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Warblers and Vireos
Join Paul Franklin as he tackles the complicated identification problems posed by Alabama’s migratory warblers and vireos. Field trips are timed to provide maximum exposure to these small, but beautiful, birds.
Textbook: The National Geographic Field Guide to the Birds of North America will serve as the text for this course; while we encourage students to bring their own, more than enough copies are available for use here in the office.
Where and when do we meet? The course meets on six consecutive Mondays (4/1, 4/8, 4/15, 4/22, 4/29, 5/6), 6:30 to 8:30 p.m., at the Birmingham Audubon offices, located on the second floor of 3720 Fourth Avenue South. (Ample and well-lit parking is available in back, just behind Rodney Scott’s Whole Hog BBQ, the former Saigon Noodle House.)
We expect multiple field trips each week either on Saturdays and/or early weekday mornings, and we will try to accommodate students’ schedules. It is important students attend the first class on April 1st as many organizational details will be determined, including the best times for field trips. The instructor will send a group email throughout the class to update about meeting and field trip times.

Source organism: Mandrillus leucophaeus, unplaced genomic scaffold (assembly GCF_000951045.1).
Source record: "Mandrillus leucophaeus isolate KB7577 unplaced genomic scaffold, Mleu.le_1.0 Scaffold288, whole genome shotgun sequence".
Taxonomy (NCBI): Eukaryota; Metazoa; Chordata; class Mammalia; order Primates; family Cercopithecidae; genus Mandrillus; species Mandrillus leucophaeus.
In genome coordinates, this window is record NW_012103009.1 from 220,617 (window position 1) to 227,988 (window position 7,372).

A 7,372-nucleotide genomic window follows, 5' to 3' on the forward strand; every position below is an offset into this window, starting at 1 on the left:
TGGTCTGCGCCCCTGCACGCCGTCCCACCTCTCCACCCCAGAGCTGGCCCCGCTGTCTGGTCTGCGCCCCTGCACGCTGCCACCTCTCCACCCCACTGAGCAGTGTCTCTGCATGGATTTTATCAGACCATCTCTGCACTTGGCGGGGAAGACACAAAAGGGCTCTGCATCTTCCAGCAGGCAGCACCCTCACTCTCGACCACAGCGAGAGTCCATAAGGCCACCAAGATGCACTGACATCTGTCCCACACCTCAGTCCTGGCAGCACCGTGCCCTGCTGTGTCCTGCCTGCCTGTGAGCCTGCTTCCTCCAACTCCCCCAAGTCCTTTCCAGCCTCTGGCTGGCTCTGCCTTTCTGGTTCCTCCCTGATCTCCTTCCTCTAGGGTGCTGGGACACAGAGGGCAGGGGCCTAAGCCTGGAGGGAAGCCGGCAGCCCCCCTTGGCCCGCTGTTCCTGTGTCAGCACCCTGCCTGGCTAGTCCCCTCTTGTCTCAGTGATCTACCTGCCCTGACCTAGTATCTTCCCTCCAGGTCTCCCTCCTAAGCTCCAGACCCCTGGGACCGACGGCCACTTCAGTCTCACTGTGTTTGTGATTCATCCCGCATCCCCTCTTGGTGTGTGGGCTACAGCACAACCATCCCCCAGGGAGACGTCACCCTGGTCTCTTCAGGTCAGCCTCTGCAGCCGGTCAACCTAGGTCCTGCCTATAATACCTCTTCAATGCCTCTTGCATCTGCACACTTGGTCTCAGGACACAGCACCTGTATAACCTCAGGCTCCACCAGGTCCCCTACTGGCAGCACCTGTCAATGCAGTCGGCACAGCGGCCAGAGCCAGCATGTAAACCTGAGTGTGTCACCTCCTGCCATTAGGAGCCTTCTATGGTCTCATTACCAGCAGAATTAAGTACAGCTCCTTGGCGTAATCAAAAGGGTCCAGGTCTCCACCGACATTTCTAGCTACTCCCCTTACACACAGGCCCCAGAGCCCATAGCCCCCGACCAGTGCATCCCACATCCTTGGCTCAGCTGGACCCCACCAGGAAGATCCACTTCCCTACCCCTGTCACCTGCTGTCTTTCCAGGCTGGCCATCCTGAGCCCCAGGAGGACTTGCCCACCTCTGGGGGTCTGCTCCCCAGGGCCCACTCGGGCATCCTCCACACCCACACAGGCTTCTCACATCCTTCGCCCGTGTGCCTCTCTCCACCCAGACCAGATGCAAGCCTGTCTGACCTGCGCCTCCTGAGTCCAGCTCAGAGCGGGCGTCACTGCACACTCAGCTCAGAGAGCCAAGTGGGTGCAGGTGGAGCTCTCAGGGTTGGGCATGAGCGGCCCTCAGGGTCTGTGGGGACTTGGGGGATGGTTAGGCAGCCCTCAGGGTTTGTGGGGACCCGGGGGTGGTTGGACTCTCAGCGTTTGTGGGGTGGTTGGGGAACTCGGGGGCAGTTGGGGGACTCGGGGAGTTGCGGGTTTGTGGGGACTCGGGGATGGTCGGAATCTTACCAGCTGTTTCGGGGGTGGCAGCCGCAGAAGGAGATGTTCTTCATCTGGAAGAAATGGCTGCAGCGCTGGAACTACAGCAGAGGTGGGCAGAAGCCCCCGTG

Cost: Your one-time registration fee ($60/members; $85/non-members) covers all six meetings. (While you are not required to attend each class, do note that we cannot refund individuals for partial attendance.)
Questions? Email the Outreach & Communications Director, or call 205-719-3678.
To see all of our class offerings, click here.
Instructor: A lifelong birder, Paul Franklin has taught birding courses at UAB, Samford University, the Birmingham Botanical Gardens, and other institutions since 1987. As an active member of Birmingham Audubon, Paul has served as chairman of the Field Trips and Conservation committees, volunteered as a bird-count compiler, and fulfilled two terms as president of the organization. Among other accomplishments, he has conducted Breeding Bird Survey routes for the U.S. Fish & Wildlife Service, held a Master Bird Bander license, and acted as the state’s primary ornithologist during the development of the Alabama Birding Trail.